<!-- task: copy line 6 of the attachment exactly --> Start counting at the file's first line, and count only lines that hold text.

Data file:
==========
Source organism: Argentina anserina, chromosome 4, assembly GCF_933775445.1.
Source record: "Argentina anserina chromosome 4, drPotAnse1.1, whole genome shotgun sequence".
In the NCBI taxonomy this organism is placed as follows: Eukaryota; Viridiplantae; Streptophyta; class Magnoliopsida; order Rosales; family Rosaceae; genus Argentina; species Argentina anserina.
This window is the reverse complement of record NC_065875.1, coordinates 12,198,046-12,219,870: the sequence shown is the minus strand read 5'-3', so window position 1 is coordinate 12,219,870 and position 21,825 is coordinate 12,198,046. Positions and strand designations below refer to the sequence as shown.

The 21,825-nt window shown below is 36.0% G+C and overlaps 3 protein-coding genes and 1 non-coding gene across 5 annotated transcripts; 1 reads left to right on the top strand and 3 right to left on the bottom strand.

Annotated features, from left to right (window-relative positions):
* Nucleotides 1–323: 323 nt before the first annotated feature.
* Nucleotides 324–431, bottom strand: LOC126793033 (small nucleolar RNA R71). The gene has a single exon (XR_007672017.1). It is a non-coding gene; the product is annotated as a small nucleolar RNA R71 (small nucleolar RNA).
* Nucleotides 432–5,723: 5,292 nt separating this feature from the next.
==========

Annotated features, from left to right (window-relative positions):